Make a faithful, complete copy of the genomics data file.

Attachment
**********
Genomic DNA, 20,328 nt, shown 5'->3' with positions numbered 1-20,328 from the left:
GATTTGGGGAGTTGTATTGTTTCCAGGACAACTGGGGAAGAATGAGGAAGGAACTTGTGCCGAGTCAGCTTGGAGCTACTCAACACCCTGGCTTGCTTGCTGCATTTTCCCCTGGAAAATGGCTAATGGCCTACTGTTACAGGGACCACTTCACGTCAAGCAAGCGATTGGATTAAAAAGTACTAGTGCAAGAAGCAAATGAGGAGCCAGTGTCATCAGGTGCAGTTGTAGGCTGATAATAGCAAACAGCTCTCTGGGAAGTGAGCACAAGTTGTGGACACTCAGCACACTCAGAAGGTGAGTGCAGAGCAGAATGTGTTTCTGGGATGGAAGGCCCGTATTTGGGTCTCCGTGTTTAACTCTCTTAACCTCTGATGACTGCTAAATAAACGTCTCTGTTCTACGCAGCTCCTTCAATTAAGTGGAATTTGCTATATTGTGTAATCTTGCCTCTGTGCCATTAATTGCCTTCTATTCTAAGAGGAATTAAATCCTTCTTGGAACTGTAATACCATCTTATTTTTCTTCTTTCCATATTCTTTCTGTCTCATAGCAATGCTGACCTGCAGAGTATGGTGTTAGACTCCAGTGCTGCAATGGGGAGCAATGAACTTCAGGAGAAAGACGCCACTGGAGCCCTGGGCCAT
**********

Genomic DNA, 20,328 nt, shown 5'->3' with positions numbered 1-20,328 from the left:
GATTTGGGGAGTTGTATTGTTTCCAGGACAACTGGGGAAGAATGAGGAAGGAACTTGTGCCGAGTCAGCTTGGAGCTACTCAACACCCTGGCTTGCTTGCTGCATTTTCCCCTGGAAAATGGCTAATGGCCTACTGTTACAGGGACCACTTCACGTCAAGCAAGCGATTGGATTAAAAAGTACTAGTGCAAGAAGCAAATGAGGAGCCAGTGTCATCAGGTGCAGTTGTAGGCTGATAATAGCAAACAGCTCTCTGGGAAGTGAGCACAAGTTGTGGACACTCAGCACACTCAGAAGGTGAGTGCAGAGCAGAATGTGTTTCTGGGATGGAAGGCCCGTATTTGGGTCTCCGTGTTTAACTCTCTTAACCTCTGATGACTGCTAAATAAACGTCTCTGTTCTACGCAGCTCCTTCAATTAAGTGGAATTTGCTATATTGTGTAATCTTGCCTCTGTGCCATTAATTGCCTTCTATTCTAAGAGGAATTAAATCCTTCTTGGAACTGTAATACCATCTTATTTTTCTTCTTTCCATATTCTTTCTGTCTCATAGCAATGCTGACCTGCAGAGTATGGTGTTAGACTCCAGTGCTGCAATGGGGAGCAATGAACTTCAGGAGAAAGACGCCACTGGAGCCCTGGGCCAT